This section is from the book "Cyclopedia Of Architecture, Carpentry, And Building", by James C. et al. Also available from Amazon: Cyclopedia Of Architecture, Carpentry And Building.
Careful examination should be made of the valves and pipe connections to see that they are efficient and properly applied. Many styles of valves are available, and only well known or well tested patterns should be allowed. Of air valves for steam radiators the simplest form is the "pet cock", a screw valve operated by hand (Fig. 61), but there are several forms of automatic valves on the market which will allow the escape of cold air from the pipes, but are instantly closed as soon as affected by the hot steam. This is done by the expansion of a metal part which closes the orifice. Radiators. The form of steam radiator in general use is the east iron radiator (Fig. 62). This consists of a series of loops connected at the bottom. The steam entering at one end forces the air out of the air valve placed about midway of the last section. The two end sections are of the same internal patterns as the others but are cast with legs.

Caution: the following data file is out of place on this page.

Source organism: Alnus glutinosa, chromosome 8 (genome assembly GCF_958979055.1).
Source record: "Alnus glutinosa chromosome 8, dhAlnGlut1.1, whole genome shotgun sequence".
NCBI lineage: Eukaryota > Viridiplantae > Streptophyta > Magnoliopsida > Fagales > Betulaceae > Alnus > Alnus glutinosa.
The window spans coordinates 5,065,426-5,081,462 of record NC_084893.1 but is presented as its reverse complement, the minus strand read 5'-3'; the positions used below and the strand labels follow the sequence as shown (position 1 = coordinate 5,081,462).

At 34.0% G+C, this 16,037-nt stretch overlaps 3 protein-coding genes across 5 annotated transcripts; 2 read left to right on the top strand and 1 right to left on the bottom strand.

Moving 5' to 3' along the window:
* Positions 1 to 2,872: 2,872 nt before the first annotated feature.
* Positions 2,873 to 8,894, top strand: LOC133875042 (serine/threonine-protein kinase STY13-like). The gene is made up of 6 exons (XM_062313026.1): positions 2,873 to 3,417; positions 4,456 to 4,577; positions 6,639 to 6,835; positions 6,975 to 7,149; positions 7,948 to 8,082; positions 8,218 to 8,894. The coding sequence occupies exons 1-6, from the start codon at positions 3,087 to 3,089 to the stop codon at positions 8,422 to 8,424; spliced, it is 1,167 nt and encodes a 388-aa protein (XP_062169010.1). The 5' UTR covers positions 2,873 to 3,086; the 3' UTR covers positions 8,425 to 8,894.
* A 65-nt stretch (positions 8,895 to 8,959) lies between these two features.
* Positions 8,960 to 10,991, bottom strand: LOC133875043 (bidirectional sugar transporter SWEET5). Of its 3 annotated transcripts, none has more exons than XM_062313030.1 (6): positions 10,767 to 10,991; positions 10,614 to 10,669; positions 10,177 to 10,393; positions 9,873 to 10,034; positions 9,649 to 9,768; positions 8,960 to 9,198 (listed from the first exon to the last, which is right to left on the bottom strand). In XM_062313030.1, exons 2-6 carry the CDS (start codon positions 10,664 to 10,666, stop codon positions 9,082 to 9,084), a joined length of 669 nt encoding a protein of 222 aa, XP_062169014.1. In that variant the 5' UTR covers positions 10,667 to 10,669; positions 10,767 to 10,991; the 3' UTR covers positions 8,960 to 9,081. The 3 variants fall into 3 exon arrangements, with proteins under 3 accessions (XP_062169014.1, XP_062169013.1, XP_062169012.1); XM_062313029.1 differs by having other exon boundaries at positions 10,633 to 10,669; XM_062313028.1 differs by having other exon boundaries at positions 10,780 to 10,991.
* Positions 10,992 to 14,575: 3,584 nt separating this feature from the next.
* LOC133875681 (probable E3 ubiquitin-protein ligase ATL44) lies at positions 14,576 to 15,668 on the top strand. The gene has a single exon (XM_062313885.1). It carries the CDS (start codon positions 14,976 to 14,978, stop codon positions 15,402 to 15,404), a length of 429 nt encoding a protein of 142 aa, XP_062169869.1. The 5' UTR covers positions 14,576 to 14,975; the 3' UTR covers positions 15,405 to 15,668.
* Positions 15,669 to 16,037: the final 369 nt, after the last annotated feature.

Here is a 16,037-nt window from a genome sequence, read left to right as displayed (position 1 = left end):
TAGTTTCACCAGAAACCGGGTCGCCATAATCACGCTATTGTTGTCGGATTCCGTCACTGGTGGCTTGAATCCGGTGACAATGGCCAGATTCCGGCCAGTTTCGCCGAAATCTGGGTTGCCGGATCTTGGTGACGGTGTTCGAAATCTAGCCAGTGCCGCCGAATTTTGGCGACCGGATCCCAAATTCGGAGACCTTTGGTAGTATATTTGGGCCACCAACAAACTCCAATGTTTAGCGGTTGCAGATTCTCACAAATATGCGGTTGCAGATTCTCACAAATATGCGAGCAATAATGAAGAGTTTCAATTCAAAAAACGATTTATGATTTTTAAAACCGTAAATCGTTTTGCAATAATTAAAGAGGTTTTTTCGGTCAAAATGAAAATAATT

Fig. 61. Air Valve.